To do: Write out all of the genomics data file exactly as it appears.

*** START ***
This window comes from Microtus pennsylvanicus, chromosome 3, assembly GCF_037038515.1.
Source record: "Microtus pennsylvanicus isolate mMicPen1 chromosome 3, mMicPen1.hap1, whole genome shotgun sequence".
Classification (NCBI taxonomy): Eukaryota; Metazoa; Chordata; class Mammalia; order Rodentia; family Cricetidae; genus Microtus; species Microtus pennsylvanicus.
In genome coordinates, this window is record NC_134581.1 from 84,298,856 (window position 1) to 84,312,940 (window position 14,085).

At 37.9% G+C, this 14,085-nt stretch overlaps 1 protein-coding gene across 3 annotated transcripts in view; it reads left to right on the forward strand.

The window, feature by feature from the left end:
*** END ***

This window comes from Microtus pennsylvanicus, chromosome 3, assembly GCF_037038515.1.
Source record: "Microtus pennsylvanicus isolate mMicPen1 chromosome 3, mMicPen1.hap1, whole genome shotgun sequence".
Classification (NCBI taxonomy): Eukaryota; Metazoa; Chordata; class Mammalia; order Rodentia; family Cricetidae; genus Microtus; species Microtus pennsylvanicus.
In genome coordinates, this window is record NC_134581.1 from 84,298,856 (window position 1) to 84,312,940 (window position 14,085).

At 37.9% G+C, this 14,085-nt stretch overlaps 1 protein-coding gene across 3 annotated transcripts in view; it reads left to right on the forward strand.

The window, feature by feature from the left end: